12 Mediterranean cities, organizations seek innovative solutions for harnessing marine energy


Photo: Pixabay/dimitrisvetsikas1969


October 12, 2021






October 12, 2021





Cities, organizations, and businesses in various parts of the Mediterranean have issued calls for proposals for a total of 12 “open innovation challenges” within the framework of the Blue Deal project, which aims to promote the use of marine renewable energy sources. The planned projects include using seawater energy for heating and cooling, harnessing wave energy to generate electricity, and turning seaweed into biofuel.

Invitations for proposals under the Blue Deal open innovation challenges are being sought in Albania, Croatia, Greece, Cyprus, Italy, and Spain. The deadline to send proposals is November 30.

A seawater heat pump will be deployed in Albania’s Saranda for heating and cooling the port building

The Albanian port of Saranda has issued a call for proposals for the installation a seawater heat pump to cover heating and cooling needs of its main building. The proposed heat pump will operate with seawater, though not directly from the sea, but through a drilled well in close proximity to it, according to the announcement.

Italy’s Marina di Pescara is looking to convert wave energy into electricity

Italy’s Marina di Pescara, one of the country’s biggest tourist ports, is looking for solutions to generate electricity from waves as part of a plan to carry out an energy transition to renewables. It currently takes energy from the electricity grid and uses natural gas.

Also in Italy, the municipality of San Felice Circeo plans to use wave energy for recharging small electric vehicles, such as electric bikes or scooters. It intends to install a system of parking/ recharging stations in the vicinity of its touristic port and the waterfront lane.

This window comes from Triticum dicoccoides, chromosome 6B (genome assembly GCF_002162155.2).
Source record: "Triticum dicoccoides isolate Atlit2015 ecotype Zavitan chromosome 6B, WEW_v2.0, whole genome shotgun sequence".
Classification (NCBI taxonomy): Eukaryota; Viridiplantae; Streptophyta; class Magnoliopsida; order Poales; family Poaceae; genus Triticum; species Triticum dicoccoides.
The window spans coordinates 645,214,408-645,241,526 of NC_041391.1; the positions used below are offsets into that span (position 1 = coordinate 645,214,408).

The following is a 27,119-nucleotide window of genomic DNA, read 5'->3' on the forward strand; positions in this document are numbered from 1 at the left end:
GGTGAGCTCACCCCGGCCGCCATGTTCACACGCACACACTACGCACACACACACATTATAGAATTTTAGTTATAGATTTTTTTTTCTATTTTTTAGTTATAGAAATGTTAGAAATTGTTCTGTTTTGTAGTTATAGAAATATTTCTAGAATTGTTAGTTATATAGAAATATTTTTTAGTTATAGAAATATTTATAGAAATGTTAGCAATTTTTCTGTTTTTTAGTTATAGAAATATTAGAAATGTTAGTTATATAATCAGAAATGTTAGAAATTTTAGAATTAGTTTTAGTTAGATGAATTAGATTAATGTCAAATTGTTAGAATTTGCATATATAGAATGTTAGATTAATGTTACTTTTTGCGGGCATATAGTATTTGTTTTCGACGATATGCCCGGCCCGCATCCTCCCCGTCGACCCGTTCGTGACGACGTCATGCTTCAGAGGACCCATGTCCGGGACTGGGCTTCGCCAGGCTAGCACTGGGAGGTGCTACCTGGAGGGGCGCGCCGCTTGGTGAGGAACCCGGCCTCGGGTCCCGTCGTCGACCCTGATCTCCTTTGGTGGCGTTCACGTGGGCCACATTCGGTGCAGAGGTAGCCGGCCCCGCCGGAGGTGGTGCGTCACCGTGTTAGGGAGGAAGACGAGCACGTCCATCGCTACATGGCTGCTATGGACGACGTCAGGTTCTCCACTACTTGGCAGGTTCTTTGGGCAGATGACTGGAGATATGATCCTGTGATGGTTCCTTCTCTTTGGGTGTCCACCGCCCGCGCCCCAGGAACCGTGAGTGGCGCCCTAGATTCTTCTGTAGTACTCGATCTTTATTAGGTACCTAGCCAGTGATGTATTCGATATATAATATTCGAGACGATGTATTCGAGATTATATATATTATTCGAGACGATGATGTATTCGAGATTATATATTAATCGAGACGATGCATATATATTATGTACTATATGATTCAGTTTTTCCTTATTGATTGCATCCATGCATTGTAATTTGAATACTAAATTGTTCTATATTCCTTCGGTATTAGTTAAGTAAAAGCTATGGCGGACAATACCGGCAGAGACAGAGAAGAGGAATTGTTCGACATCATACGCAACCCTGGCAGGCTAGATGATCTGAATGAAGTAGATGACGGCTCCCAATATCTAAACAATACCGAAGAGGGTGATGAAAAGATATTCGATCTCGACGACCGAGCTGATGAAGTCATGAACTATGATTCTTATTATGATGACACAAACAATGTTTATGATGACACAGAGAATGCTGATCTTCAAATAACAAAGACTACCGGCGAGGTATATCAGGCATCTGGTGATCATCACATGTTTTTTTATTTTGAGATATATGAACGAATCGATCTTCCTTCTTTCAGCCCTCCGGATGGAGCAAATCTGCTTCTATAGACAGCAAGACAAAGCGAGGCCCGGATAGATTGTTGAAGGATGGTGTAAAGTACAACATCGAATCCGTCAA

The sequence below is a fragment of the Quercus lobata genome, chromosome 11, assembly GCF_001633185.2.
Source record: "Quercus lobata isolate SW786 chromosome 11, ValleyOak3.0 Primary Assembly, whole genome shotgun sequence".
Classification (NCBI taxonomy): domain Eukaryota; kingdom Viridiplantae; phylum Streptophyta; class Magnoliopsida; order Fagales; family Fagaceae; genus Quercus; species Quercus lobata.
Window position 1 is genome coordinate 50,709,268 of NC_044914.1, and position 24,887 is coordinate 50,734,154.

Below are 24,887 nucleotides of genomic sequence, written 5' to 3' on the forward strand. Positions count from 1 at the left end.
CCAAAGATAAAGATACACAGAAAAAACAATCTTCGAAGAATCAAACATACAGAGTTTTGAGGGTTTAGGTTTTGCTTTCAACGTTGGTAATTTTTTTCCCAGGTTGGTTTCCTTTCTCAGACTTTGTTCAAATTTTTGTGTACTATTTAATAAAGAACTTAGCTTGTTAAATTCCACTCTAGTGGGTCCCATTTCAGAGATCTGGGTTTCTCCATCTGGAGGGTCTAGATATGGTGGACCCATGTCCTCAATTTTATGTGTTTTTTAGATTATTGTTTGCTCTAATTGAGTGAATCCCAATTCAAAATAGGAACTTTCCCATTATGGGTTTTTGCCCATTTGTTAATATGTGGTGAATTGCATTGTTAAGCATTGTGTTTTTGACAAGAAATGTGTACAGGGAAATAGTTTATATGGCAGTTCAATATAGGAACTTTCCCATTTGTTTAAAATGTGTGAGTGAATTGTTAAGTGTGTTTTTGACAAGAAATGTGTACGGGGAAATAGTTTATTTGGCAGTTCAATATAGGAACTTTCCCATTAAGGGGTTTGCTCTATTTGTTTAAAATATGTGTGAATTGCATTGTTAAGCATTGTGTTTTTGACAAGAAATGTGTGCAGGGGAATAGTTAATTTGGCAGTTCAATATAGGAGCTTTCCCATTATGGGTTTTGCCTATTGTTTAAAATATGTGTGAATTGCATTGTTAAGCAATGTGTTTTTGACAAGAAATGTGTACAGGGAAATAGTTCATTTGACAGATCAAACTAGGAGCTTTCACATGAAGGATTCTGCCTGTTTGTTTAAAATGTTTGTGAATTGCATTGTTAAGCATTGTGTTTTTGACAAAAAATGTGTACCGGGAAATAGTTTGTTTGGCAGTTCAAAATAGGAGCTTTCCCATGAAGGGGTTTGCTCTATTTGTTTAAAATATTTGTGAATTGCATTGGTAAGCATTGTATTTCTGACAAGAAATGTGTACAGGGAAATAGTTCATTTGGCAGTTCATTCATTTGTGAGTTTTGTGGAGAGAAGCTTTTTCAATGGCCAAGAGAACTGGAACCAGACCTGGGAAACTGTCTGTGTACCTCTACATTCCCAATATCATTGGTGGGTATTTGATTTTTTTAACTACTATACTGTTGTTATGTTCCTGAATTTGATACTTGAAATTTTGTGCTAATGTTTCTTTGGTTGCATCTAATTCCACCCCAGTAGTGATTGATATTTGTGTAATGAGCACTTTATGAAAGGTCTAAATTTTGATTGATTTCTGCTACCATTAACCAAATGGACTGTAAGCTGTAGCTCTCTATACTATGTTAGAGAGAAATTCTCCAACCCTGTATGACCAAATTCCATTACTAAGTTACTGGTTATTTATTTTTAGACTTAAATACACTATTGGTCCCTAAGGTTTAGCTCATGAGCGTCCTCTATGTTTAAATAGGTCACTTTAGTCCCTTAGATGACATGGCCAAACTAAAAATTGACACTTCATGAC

The Spanish port of Valencia is also seeking to harness wave energy as well as other renewable sources

In Spain, the port of Valencia has invited applications seeking to find new technologies that will allow it to harness its vast renewable resources such as waves, wind, or solar. Such a solution would utilize the existing port infrastructure, providing a model for other ports around the world that seek to become greener.

Larnaka in Cyprus hopes to find a solution for turning washed-up seaweed into biofuel

The coastal city of Larnaka in Cyprus is looking for an innovative, sustainable solution to convert washed-up seaweed from its beaches into biofuel. The project would help keep the beaches clean and bring mutual benefits to both the citizens and the environment.

In the food sector, Cypriot farmed fish producer Levantina Fish Ltd. is looking to integrate marine renewable energy sources into its fish feeding platforms, which will provide low-carbon power for their daily needs.

Greek CRES has invited proposals for underwater monitoring systems around blue-energy devices

In Greece, the Center for Renewable Energy Sources and Saving (CRES) has invited proposals for deploying innovative systems to monitor underwater activities close to blue-energy devices. The systems could include optical, acoustic, chemical, or physical monitoring devices, or any other appropriate devices or sensors.

On the Greek island of Samos, original ideas are sought to enable the port city of Samos to be energy self-sufficient. Proposals should involve sustainability, innovation, as well as the prospect of creating new jobs.

Croatia’s Split-Dalmatia county is looking to re-train its shipbuilding and metals sector workforce for novel, innovative technologies and industrial niches, as part of efforts to offset the impact of its ongoing transition toward, predominantly, tourism.

Italy’s Gligio island, where the energy demand is currently covered by thermal power production, is working on the implementation of blue-energy systems in order to gain energy independence and reduce environmental impacts. The challenge in its invitation of proposals is to ensure a limited visual impact of blue-energy technologies.

Spain’s EnerOcean wants to reduce the visual impact of offshore wind turbines

Reducing the visual impact of offshore wind turbines is the goal of a project launched by Spanish marine energy engineering company EnerOcean. The aim is to improve the visibility of devices located in the sea so that they have a smaller visual impact and, in turn, have a better acceptance among the population.

Also in Spain, the region of Andalusia has issued a challenge aimed at developing the optimal governance model for the use of marine energy in the municipalities of the Andalusian coast.

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